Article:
An ode to the 70s. That is how I would describe David O. Russel's (The silver linings playbook) latest movie, starring Jennifer Lawrence, Amy Adams, Bradley Cooper, Christian Bale and Jeremy Renner. They portray a group of con artists in New York during the 70s but also corrupt FBI agents and so on.
To the costume designer, Michael Wilkinson (Babel, Man of Steel) "the choisces that people make when they dress themselves and the messages that they give out to the world, both consciously and unconsciously, these things matter deeply to me. I have a passion and fascination for the way people present themselves. In this case, our characters dress as the person they aspire to be. Characters playing characters."
"We used the period as a springboard but at a certain point we cut loose and worked intuitively," Mr. Wilkinson said. "David's characters live large, impassioned lives. They're wildly imaginative. So I wanted their clothes to be equally imaginative" His inspirations include Playboy and Vogue, Jerry Hall and Hugh Hefner, and the "sensory glory" of fabrics in the late 70s. "We looked at endless photographs of "real" people from the period but we also looked at lowbrow magazines and advertising, everything from mail-order catalogs to covers of Cosmopolitan and Helmet Newton's Vogue editorials"
"I wanted to explore the fabrics, to go way beyond the cliché of polyester and double knits, and present the full spectrum of textural choices in all their sensory glory: velvets, silks and furs play just as important a role as the synthetics in capturing the world" A glamorous assemblage of plunging necklines, fur, gowns, gold chains and velvet suits. Welcome to American Hustle.
12 Years a Slave
One of the most talked-about films of the year, starring Michael Fassbender and Brad Pitt and directed by Steve McQueen and with the amazing revelation of actress Lupita Nyong'o. Narrating the story of black free man (Solomon Northup) kidnapped into slavery, it probably has one of the oldest costume designers in the business. At 82, with five Oscar nominations and decades of work, Patricia Norris knows her way around Hollywood.
"The research was very difficult because there are no photographs of slaves. So I just went to reading. And when you figure out how people were brough there and how they tried to take their identity from them, you kind of understand the picture. If you died, you were buried naked and your clothes went to the next slave."
"The party scene was a way to do something over the top for the rich and juxtapose these poor slaves. Mardi Gras had been going on since the 1700s, and that's what it was about. The masks, some we found at Western Costumes (L.A) and some at the MET Opera" says designer. "We also made so many shirts on this movie, it was unbelievable. The film has actors laborng in cane and cotton fields. You'd have to make maybe five or six of each piece because of what happened to them. It was a magical moment of shirt-making"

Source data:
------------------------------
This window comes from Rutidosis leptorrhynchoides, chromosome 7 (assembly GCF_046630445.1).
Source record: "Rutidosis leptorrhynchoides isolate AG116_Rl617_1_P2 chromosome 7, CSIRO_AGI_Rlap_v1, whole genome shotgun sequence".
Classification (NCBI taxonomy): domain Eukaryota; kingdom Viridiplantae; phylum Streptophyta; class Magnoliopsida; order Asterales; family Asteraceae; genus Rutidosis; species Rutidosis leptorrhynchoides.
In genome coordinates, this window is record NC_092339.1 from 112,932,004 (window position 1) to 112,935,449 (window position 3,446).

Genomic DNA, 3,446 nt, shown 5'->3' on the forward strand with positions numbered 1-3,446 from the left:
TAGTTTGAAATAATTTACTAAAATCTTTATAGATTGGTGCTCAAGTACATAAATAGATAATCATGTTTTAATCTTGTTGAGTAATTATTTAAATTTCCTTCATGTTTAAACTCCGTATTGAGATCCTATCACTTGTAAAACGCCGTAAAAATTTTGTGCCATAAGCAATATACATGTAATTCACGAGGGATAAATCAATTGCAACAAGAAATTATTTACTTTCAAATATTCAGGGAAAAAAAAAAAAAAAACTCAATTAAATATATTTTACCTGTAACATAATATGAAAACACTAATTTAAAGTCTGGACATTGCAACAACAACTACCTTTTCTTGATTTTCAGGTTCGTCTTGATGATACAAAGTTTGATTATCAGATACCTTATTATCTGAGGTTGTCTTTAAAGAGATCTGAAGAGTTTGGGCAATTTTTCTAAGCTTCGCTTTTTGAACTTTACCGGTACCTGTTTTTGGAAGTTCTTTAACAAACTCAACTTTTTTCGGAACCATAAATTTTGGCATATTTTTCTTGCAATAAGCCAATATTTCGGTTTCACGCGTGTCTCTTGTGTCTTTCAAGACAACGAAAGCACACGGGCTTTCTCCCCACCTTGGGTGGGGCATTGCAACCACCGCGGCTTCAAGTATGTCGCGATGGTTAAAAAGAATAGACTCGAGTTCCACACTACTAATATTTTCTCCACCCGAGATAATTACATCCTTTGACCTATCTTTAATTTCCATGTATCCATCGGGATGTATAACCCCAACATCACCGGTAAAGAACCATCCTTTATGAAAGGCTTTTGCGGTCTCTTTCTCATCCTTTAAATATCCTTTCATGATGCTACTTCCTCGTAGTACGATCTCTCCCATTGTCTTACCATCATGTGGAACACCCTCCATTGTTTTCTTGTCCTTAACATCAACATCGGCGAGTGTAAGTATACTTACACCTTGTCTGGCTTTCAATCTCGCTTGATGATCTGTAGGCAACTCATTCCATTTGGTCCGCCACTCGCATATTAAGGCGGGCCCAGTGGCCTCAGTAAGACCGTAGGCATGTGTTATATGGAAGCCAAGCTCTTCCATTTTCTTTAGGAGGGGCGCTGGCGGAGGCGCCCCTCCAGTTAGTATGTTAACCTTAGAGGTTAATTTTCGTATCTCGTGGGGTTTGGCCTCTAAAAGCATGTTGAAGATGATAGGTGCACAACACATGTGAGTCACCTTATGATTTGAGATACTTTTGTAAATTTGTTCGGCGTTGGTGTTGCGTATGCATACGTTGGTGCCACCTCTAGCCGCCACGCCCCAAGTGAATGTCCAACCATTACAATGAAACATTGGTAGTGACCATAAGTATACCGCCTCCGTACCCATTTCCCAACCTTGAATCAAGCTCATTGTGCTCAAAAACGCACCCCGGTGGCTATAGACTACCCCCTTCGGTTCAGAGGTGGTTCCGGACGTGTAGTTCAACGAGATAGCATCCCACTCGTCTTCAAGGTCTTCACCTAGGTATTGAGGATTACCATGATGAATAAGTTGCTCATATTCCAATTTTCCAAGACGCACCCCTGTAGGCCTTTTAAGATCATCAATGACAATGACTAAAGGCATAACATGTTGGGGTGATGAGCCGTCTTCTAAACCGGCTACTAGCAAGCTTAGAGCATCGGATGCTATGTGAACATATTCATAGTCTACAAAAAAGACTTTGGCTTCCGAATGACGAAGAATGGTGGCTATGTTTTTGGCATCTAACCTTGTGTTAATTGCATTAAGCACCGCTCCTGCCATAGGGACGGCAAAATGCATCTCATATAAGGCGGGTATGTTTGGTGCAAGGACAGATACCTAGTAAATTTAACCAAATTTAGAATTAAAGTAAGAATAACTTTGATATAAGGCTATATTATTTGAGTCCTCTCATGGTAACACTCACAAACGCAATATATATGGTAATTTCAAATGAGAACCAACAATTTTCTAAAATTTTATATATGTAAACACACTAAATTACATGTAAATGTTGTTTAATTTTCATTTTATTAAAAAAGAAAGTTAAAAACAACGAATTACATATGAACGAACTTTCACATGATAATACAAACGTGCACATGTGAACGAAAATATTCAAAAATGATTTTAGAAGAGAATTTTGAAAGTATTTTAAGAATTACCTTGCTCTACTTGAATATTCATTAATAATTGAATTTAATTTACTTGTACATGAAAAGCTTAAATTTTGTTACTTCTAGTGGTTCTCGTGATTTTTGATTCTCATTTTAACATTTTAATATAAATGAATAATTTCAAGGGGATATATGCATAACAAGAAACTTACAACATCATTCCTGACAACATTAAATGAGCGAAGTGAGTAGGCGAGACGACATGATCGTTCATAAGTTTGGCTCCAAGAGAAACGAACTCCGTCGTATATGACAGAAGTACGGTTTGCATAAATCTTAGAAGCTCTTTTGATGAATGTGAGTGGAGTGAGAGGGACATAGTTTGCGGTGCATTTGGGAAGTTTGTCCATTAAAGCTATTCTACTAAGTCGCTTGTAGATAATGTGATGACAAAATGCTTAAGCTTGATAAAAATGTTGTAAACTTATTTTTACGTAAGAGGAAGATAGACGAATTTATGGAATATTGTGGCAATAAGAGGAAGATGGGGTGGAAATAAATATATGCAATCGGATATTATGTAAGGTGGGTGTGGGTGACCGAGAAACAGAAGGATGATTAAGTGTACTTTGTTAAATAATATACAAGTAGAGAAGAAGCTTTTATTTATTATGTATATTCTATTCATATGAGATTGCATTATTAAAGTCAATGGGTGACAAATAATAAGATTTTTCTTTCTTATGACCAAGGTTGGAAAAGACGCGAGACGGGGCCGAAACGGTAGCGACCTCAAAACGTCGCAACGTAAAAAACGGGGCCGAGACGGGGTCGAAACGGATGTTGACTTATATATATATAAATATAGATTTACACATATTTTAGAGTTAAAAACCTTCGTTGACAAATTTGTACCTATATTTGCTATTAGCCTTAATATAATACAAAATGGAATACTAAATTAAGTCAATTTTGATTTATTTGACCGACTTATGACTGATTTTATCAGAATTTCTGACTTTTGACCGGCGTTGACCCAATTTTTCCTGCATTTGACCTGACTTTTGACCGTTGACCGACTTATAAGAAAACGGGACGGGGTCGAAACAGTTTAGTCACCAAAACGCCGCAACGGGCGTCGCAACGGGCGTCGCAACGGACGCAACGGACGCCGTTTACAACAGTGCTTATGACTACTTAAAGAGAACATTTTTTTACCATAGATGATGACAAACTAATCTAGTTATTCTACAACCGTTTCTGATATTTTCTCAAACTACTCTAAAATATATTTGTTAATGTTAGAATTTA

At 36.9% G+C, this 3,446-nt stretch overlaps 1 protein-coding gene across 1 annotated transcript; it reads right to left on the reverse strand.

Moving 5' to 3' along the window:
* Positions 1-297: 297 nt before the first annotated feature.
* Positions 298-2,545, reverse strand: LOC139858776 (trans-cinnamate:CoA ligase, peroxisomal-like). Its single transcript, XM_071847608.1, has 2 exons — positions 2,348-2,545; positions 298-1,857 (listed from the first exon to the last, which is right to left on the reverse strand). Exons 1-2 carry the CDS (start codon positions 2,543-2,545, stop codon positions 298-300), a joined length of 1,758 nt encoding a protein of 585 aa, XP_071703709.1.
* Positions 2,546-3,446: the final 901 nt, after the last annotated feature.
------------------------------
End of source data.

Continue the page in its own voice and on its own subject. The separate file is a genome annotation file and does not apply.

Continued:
The big surprise amongst the costume nominees is this oriental jem, directed by Kar Wai Wong (My Blueberry Nights) narrating the incidents of martial arts circles during the period of the Republic of China. The Grandmaster has a unique and exquisitely detailed atmosphere and aesthetics portraying chinese culture. The frames in the picture look like an ink wash painting, the antiquated house is full of different woods, lattices with patterns, black railings, heavily decorated teapots...
Costume designer William Chang spent two years collecting beads, ribbons lace and fabrics. He put together a library of photographic books of the era for visual reference. The designer's obsession with details syncs perfectly with Wong's style, his fastidiousness to even a shade of a particular colour or a Chinese button on a cheongsam dress. An epic story that promises to take us to the turbulent chinese 1930s.
The Invisible Woman
An English period classic could never fail to appear on the list of nominees and this year's choice is this beautiful true story, directed by Ralph Fiennes (who also stars in it) and Felicity Jones. The Invisible Woman is the tale of Charles Dickens' secret love affair with young Nelly Ternan. As the writer's fame rises, he becomes more and more focused on his work, pushing real life and the object of his affections to a second place.
Designer Michael O'Connor is a veteran of period costume films. He received an Oscar nomination in 2012 for Jane Eyre and won in 2009 for The Dutchess. The details occupied O'Connor's mind at every step. He had three months to prepare for the film and spent his time reading Dickens' books and biographies, visiting the Victoria & Albert museum with the director, looking at original photgraphs of Dickens. The famous writer loved being photographed so there was an extensive record of original pictures.
A colour palette was also extracted from the research. "With Nelly we started with dull colours: grays, muted colours to keep her in the background" O' Connor explained. Dickens' costumes were more about the exquisite details. "It was more about how far to take Dickens into the showman or into the man - the real man himself behind the show scene: how big the pattern could be on a waistcoat or more subtle patterns for an intimate scene"
The timescale was also determinant in the details of the costumes. The film stretches throughout Dickens' life. "The time goes over a while with Dickens being a dandy in the 1830s to turning into a man who wore grey suits in 1860s. There are strong Victorian colours: jewel colours, dark blues, reds and shades of grey: while he is in France we turned to clothes made with linen"
The Great Gatsby
You can read more about film, stunning in every sense, in this post I did months ago. A masterpiece which will go down as a classic.
P.D The 86th Academy Awards will be held March 2nd at 8:30pm